Late last week, the New Zealand Energy Minister, the Hon Judith Collins MP, released the terms of reference for the conduct of a national Inquiry into retail petrol prices around the country.
The release followed an announcement by the Minister last month that a national inquiry into retail petrol prices would be conducted in response to a public perception that average retail margins have increased significantly in recent years.
The Inquiry is being conducted by the Ministry of Business, Innovation and Employment with specialist assistance to be provided by consultants.
While Australia is no stranger to the conduct of petrol price inquiries, the New Zealand approach is notable on three counts.
First, the inquiry has no legal basis. Rather, participation is voluntary and all the major players have publicly indicated that they will fully co-operate by providing all necessary information. These include BP, Z Energy, Mobil and Gull (the company that is set to be acquired by Caltex Australia in the near future).
“Such an approach is not unusual in New Zealand, but the clear inference is that the Government would have resorted to a statutory inquiry had the major players elected not to participate”, said Andy Glenie (a Director at Anderson Creagh Lai, Auckland).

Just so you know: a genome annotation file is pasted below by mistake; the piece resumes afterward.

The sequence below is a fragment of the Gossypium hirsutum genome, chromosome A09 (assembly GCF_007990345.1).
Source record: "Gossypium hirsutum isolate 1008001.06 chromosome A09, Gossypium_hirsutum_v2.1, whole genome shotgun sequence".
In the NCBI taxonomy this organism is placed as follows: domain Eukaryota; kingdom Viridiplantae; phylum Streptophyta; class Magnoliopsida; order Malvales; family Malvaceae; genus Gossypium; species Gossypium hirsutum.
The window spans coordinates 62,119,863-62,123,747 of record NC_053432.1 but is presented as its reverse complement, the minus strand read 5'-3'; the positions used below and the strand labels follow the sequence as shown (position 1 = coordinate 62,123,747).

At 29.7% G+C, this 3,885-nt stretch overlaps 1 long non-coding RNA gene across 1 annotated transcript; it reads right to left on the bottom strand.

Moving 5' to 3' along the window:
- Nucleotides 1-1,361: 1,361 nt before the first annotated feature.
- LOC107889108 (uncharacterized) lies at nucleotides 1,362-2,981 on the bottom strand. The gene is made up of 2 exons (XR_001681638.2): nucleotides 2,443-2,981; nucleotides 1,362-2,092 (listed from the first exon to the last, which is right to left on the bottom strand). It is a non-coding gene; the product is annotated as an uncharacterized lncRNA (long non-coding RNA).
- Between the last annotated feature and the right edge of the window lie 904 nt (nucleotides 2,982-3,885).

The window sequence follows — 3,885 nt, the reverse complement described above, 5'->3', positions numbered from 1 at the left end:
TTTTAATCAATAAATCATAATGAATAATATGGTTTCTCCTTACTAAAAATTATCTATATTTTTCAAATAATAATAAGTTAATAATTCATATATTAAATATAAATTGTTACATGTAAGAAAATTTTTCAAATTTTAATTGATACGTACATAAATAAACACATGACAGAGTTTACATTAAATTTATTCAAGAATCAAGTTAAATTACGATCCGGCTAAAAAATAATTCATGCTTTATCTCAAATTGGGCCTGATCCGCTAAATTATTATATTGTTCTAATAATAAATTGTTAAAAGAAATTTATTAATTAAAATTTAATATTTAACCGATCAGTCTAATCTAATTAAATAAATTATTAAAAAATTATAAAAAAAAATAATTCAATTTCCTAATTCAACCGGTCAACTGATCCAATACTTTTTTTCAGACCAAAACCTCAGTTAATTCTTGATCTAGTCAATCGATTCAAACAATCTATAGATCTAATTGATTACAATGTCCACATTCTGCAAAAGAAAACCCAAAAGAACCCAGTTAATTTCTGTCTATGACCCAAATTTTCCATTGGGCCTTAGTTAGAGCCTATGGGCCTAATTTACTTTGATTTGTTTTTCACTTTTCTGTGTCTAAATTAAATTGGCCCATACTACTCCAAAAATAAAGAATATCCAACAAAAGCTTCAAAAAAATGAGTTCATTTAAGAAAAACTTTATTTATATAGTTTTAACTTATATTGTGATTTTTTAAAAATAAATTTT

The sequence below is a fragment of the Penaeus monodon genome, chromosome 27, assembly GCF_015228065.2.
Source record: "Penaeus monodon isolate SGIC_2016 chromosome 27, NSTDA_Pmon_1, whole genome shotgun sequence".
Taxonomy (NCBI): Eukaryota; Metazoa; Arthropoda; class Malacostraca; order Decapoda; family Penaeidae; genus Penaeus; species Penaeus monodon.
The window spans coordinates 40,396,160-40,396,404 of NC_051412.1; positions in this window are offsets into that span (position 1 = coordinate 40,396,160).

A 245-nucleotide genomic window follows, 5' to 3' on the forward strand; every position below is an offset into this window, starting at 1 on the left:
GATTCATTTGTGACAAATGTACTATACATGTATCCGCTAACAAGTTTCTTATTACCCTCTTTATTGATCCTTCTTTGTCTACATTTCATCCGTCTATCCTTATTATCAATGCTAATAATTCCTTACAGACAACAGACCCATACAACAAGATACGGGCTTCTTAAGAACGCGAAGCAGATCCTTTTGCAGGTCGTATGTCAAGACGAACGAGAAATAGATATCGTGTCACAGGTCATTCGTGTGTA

Secondly, the Inquiry has been charged with determining whether New Zealand petrol prices are “fair and reasonable”. This determination will be made by calculating each company’s asset base (on both historical and replacement cost bases) and then comparing actual company returns on average capital employed in the market since 2011 – and then comparing these benchmarks with “comparable” overseas businesses such as those that operate in Australia.
Finally, the Inquiry will investigate the nature of current barriers to market entry as well as the barriers to expansion of the smaller players. The rationale here is that, should such barriers exist, they may be assisting a small number of larger players to earn above-average profits.
“Depending on the Inquiry’s findings, the NZ government could respond in a number of ways but direct regulatory intervention in the market currently seems unlikely”, said Andy.
One strategy, for example, could be to follow Australia’s lead by increasing fuel price transparency of petrol prices via fuel pricing apps such as MotorMouth, Gas Buddy and Petrol Spy – making it easier for motorists to shop around for the best fuel price.
The Inquiry is due to hand down its findings at the end of June 2017 – just three months out from the September 2017 General Election.
The full Terms of Reference for the Inquiry can be downloaded at: https://www.beehive.govt.nz/sites/all/files/TORfuelpriceinquiry.pdf.
Andy Glenie is a Director at Anderson Creagh Lai in Auckland, specialising in competition and regulatory law. Andy can be contacted at firstname.lastname@example.org.